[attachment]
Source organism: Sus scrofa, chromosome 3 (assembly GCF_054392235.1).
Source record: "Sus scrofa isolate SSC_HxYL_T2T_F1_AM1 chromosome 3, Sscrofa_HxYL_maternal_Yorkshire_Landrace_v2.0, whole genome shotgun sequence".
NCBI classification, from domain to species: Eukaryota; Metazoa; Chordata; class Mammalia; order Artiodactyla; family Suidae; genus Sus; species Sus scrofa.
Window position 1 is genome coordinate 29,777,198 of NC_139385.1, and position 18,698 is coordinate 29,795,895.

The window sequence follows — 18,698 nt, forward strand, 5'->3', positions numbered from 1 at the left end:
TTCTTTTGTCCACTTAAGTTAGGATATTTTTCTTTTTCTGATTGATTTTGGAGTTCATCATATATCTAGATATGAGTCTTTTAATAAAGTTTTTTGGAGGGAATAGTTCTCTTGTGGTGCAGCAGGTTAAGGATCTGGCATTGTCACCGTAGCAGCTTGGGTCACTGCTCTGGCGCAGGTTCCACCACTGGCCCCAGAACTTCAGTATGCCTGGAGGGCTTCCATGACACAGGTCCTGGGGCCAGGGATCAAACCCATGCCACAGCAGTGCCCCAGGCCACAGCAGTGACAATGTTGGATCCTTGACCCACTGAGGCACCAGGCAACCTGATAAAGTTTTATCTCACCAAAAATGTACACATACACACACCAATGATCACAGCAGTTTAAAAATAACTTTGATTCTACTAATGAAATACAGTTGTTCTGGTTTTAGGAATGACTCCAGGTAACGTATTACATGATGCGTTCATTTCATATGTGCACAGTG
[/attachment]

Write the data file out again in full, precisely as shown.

Source organism: Sus scrofa, chromosome 3 (assembly GCF_054392235.1).
Source record: "Sus scrofa isolate SSC_HxYL_T2T_F1_AM1 chromosome 3, Sscrofa_HxYL_maternal_Yorkshire_Landrace_v2.0, whole genome shotgun sequence".
NCBI classification, from domain to species: Eukaryota; Metazoa; Chordata; class Mammalia; order Artiodactyla; family Suidae; genus Sus; species Sus scrofa.
Window position 1 is genome coordinate 29,777,198 of NC_139385.1, and position 18,698 is coordinate 29,795,895.

The window sequence follows — 18,698 nt, forward strand, 5'->3', positions numbered from 1 at the left end:
TTCTTTTGTCCACTTAAGTTAGGATATTTTTCTTTTTCTGATTGATTTTGGAGTTCATCATATATCTAGATATGAGTCTTTTAATAAAGTTTTTTGGAGGGAATAGTTCTCTTGTGGTGCAGCAGGTTAAGGATCTGGCATTGTCACCGTAGCAGCTTGGGTCACTGCTCTGGCGCAGGTTCCACCACTGGCCCCAGAACTTCAGTATGCCTGGAGGGCTTCCATGACACAGGTCCTGGGGCCAGGGATCAAACCCATGCCACAGCAGTGCCCCAGGCCACAGCAGTGACAATGTTGGATCCTTGACCCACTGAGGCACCAGGCAACCTGATAAAGTTTTATCTCACCAAAAATGTACACATACACACACCAATGATCACAGCAGTTTAAAAATAACTTTGATTCTACTAATGAAATACAGTTGTTCTGGTTTTAGGAATGACTCCAGGTAACGTATTACATGATGCGTTCATTTCATATGTGCACAGTG